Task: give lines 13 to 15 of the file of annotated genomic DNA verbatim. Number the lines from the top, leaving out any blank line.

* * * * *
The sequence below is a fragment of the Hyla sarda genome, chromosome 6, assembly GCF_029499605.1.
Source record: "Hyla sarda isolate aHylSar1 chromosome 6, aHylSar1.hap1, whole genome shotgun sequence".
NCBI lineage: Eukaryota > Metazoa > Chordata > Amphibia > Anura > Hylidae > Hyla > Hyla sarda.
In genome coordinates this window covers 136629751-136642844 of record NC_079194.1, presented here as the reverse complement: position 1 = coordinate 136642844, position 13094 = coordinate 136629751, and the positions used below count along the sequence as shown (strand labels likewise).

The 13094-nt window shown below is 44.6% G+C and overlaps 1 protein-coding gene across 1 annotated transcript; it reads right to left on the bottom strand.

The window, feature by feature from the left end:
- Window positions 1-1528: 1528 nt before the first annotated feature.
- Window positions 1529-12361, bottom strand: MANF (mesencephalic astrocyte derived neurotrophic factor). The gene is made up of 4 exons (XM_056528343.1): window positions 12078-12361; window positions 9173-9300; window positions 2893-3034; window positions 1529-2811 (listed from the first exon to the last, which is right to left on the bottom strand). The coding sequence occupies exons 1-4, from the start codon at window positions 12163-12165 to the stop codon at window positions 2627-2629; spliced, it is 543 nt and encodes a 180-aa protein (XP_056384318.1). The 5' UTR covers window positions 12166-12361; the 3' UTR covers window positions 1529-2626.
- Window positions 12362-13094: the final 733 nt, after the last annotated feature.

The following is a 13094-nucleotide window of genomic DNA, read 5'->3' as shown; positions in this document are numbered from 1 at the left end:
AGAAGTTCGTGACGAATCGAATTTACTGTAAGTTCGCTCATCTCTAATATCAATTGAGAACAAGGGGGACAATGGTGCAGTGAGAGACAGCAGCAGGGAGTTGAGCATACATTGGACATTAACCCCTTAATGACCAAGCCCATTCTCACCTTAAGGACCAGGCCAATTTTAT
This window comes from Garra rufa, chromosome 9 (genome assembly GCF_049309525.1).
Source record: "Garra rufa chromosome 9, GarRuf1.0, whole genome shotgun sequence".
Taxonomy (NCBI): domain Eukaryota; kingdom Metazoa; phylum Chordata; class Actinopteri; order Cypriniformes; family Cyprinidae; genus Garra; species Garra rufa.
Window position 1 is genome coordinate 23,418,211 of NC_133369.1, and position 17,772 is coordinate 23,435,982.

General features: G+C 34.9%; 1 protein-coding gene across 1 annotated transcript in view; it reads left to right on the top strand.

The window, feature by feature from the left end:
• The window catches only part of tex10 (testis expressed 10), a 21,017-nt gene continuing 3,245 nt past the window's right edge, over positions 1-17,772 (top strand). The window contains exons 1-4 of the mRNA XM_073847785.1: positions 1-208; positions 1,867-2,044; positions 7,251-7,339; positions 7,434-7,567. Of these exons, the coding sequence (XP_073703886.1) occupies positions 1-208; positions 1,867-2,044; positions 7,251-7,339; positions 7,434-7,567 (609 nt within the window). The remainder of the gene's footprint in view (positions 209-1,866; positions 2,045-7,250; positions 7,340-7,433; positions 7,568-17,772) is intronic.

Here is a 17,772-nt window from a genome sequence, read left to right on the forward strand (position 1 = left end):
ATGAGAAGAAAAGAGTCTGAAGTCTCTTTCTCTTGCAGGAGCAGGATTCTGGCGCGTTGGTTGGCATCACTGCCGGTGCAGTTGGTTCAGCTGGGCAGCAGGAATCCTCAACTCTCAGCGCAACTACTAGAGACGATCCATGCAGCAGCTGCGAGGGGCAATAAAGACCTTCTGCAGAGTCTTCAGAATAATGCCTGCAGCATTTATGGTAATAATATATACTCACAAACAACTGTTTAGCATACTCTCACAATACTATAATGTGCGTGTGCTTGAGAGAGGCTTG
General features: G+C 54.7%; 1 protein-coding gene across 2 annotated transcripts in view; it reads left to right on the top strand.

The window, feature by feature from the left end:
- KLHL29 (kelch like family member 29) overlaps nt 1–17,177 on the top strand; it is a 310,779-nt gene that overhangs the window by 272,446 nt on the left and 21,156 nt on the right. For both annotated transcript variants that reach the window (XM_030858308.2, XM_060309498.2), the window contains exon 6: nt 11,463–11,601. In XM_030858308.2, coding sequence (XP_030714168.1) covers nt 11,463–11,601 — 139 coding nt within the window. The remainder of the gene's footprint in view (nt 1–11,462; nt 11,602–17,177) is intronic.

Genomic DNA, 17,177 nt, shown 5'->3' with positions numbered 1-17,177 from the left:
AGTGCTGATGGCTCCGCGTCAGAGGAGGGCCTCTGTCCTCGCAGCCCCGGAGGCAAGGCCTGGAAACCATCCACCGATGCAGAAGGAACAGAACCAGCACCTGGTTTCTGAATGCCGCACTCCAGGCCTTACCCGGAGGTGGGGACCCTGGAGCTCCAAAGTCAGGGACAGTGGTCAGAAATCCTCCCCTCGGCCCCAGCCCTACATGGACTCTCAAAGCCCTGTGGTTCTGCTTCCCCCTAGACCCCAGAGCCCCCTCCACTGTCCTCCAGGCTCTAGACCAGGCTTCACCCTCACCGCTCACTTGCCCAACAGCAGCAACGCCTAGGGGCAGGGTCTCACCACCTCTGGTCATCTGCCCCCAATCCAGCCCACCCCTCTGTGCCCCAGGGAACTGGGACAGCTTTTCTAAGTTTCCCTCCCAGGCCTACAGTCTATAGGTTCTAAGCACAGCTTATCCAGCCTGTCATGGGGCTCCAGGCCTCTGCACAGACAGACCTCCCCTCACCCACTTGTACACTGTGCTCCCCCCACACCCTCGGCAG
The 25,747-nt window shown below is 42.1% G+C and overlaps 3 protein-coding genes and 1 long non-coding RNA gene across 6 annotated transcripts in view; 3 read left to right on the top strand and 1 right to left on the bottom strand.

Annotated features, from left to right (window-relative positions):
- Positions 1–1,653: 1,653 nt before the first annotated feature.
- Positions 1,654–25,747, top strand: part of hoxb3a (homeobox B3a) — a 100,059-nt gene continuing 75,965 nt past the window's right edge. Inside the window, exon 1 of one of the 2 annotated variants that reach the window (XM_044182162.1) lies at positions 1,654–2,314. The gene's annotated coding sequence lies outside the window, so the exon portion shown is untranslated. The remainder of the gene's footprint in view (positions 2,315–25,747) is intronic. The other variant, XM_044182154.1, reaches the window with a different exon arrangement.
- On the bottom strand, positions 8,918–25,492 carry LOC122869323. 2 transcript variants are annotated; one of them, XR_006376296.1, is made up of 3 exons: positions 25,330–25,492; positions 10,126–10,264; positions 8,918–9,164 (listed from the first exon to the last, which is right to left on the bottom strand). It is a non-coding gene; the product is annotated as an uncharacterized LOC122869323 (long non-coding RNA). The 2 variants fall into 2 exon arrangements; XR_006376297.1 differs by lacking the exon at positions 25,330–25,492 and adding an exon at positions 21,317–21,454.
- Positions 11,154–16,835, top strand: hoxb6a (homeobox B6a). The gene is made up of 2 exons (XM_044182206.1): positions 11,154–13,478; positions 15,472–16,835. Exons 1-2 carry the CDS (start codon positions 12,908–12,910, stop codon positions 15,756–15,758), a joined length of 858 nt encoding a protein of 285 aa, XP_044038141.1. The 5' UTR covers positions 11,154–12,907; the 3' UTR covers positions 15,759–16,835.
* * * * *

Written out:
Source record: "Garra rufa chromosome 9, GarRuf1.0, whole genome shotgun sequence".
Taxonomy (NCBI): domain Eukaryota; kingdom Metazoa; phylum Chordata; class Actinopteri; order Cypriniformes; family Cyprinidae; genus Garra; species Garra rufa.
Window position 1 is genome coordinate 23,418,211 of NC_133369.1, and position 17,772 is coordinate 23,435,982.